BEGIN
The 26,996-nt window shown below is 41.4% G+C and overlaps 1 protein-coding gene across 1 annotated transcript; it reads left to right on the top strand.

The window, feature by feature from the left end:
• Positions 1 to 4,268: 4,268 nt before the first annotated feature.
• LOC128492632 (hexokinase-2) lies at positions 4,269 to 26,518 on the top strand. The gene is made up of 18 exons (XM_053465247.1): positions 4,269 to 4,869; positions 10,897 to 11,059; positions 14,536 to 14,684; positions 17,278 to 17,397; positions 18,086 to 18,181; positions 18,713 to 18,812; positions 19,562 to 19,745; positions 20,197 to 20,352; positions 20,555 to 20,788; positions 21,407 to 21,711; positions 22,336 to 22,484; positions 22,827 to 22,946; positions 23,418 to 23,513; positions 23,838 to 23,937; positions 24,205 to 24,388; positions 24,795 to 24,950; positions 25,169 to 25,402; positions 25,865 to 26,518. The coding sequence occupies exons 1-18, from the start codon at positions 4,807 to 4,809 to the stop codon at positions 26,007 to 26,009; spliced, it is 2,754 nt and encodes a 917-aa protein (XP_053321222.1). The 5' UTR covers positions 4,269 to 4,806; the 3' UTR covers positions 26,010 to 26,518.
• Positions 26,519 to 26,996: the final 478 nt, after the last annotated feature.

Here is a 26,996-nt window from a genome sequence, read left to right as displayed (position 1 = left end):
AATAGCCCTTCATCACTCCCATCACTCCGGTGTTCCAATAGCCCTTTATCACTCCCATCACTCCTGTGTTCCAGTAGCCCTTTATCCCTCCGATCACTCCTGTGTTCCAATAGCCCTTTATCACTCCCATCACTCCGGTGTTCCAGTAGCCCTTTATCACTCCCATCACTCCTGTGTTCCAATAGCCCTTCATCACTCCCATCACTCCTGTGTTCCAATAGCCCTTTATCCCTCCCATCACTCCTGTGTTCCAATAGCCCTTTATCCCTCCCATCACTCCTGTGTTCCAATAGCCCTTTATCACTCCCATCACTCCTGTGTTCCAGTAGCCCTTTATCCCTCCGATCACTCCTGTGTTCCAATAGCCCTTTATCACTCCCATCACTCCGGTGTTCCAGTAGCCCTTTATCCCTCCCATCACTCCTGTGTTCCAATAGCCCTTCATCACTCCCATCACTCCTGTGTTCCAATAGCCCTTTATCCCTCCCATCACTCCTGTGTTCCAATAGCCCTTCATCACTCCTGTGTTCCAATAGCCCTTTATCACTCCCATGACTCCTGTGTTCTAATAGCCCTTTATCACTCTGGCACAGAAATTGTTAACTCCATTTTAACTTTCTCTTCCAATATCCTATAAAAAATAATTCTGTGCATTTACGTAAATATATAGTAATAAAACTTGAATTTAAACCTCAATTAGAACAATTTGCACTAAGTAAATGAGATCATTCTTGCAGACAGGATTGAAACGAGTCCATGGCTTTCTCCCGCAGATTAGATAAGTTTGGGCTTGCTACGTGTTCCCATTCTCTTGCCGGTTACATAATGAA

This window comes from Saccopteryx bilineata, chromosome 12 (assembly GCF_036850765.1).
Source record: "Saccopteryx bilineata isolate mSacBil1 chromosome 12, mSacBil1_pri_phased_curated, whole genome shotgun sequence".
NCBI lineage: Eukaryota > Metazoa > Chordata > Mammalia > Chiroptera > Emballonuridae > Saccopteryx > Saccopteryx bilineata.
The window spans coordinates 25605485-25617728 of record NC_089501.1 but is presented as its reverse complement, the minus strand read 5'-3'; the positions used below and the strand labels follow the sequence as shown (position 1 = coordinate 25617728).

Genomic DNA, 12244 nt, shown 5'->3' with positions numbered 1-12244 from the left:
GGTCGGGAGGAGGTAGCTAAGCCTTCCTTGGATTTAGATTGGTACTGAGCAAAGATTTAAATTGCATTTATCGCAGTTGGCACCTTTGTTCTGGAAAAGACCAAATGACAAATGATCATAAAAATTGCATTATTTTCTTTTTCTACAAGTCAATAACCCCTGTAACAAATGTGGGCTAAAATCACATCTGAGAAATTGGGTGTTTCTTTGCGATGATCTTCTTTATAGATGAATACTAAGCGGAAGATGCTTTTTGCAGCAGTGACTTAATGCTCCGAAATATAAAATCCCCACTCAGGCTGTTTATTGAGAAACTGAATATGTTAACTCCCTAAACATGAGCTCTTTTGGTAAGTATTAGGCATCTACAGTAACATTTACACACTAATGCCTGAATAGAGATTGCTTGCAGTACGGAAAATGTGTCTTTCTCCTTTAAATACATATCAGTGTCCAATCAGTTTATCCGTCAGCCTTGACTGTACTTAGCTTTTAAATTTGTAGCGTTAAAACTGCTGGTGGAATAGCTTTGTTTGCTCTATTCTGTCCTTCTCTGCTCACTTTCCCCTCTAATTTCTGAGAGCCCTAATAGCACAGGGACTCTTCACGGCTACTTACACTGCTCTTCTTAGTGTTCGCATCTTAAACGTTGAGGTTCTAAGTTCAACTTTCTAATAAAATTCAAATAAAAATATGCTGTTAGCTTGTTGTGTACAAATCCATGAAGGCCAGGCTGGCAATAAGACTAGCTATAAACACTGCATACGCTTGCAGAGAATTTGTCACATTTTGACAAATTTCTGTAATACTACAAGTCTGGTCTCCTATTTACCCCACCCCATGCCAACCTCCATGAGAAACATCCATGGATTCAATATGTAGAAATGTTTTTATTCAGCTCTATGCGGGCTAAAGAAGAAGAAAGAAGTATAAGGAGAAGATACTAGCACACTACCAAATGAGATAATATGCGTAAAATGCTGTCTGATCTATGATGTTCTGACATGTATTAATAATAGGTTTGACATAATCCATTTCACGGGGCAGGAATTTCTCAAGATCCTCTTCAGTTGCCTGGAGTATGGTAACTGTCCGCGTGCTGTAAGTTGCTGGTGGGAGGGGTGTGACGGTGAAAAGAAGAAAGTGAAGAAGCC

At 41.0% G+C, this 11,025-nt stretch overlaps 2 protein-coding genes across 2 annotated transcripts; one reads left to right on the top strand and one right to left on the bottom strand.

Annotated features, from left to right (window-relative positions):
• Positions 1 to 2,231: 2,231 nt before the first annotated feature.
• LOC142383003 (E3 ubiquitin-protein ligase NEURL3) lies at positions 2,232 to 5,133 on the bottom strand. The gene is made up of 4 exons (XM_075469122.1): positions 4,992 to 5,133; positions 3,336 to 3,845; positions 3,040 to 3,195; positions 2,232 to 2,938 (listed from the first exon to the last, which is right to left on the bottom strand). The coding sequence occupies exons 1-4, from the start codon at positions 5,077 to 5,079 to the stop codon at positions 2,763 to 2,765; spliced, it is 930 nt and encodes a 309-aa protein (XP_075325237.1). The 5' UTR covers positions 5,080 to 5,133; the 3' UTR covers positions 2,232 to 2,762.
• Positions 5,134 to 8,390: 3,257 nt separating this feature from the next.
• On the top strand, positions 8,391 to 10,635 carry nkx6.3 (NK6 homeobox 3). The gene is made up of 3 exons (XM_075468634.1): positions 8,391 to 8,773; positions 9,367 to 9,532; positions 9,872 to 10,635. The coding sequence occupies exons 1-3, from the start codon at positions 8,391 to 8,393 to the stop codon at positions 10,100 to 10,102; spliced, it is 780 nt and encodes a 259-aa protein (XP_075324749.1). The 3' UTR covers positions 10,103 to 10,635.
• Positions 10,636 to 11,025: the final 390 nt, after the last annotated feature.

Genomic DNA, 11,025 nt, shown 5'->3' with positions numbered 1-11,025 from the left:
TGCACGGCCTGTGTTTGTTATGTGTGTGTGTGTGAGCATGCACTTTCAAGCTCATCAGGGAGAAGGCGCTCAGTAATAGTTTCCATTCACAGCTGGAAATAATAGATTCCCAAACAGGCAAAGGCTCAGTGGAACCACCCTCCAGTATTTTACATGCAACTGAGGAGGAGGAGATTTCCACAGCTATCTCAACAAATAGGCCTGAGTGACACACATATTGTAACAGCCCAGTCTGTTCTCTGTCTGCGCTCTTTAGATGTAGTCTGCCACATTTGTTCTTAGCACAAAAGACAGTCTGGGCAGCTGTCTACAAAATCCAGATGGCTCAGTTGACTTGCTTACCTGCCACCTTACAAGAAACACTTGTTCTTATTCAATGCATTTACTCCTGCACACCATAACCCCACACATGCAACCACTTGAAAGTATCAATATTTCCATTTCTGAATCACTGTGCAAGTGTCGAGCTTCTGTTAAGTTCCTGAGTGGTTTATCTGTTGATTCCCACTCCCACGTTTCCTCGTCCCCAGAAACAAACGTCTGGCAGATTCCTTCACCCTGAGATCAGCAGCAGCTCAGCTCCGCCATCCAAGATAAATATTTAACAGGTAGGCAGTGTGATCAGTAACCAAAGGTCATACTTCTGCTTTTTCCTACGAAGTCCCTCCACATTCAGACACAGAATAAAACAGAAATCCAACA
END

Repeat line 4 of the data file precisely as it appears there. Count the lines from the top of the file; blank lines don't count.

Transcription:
• LOC128492632 (hexokinase-2) lies at positions 4,269 to 26,518 on the top strand. The gene is made up of 18 exons (XM_053465247.1): positions 4,269 to 4,869; positions 10,897 to 11,059; positions 14,536 to 14,684; positions 17,278 to 17,397; positions 18,086 to 18,181; positions 18,713 to 18,812; positions 19,562 to 19,745; positions 20,197 to 20,352; positions 20,555 to 20,788; positions 21,407 to 21,711; positions 22,336 to 22,484; positions 22,827 to 22,946; positions 23,418 to 23,513; positions 23,838 to 23,937; positions 24,205 to 24,388; positions 24,795 to 24,950; positions 25,169 to 25,402; positions 25,865 to 26,518. The coding sequence occupies exons 1-18, from the start codon at positions 4,807 to 4,809 to the stop codon at positions 26,007 to 26,009; spliced, it is 2,754 nt and encodes a 917-aa protein (XP_053321222.1). The 5' UTR covers positions 4,269 to 4,806; the 3' UTR covers positions 26,010 to 26,518.